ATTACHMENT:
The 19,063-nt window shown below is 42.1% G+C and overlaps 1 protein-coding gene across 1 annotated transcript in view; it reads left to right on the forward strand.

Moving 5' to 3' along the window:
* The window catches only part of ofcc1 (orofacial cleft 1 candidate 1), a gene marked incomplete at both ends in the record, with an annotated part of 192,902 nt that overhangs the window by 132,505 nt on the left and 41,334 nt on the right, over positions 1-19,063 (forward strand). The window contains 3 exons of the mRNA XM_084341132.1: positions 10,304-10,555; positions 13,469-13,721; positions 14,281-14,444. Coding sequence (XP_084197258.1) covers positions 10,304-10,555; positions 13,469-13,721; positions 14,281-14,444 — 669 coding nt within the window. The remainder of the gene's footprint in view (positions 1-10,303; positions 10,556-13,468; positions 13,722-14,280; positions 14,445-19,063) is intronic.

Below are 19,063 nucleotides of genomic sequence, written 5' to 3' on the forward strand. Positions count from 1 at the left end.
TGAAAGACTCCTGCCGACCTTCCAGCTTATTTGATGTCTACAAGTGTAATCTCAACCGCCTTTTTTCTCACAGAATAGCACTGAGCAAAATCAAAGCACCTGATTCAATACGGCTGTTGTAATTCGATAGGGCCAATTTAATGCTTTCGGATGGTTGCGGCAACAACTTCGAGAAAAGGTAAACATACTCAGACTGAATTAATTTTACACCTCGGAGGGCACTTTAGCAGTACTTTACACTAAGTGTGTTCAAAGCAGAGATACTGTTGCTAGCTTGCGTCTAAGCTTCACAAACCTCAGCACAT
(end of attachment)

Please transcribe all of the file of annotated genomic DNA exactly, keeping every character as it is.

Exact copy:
The 19,063-nt window shown below is 42.1% G+C and overlaps 1 protein-coding gene across 1 annotated transcript in view; it reads left to right on the forward strand.

Moving 5' to 3' along the window:
* The window catches only part of ofcc1 (orofacial cleft 1 candidate 1), a gene marked incomplete at both ends in the record, with an annotated part of 192,902 nt that overhangs the window by 132,505 nt on the left and 41,334 nt on the right, over positions 1-19,063 (forward strand). The window contains 3 exons of the mRNA XM_084341132.1: positions 10,304-10,555; positions 13,469-13,721; positions 14,281-14,444. Coding sequence (XP_084197258.1) covers positions 10,304-10,555; positions 13,469-13,721; positions 14,281-14,444 — 669 coding nt within the window. The remainder of the gene's footprint in view (positions 1-10,303; positions 10,556-13,468; positions 13,722-14,280; positions 14,445-19,063) is intronic.

Below are 19,063 nucleotides of genomic sequence, written 5' to 3' on the forward strand. Positions count from 1 at the left end.
TGAAAGACTCCTGCCGACCTTCCAGCTTATTTGATGTCTACAAGTGTAATCTCAACCGCCTTTTTTCTCACAGAATAGCACTGAGCAAAATCAAAGCACCTGATTCAATACGGCTGTTGTAATTCGATAGGGCCAATTTAATGCTTTCGGATGGTTGCGGCAACAACTTCGAGAAAAGGTAAACATACTCAGACTGAATTAATTTTACACCTCGGAGGGCACTTTAGCAGTACTTTACACTAAGTGTGTTCAAAGCAGAGATACTGTTGCTAGCTTGCGTCTAAGCTTCACAAACCTCAGCACAT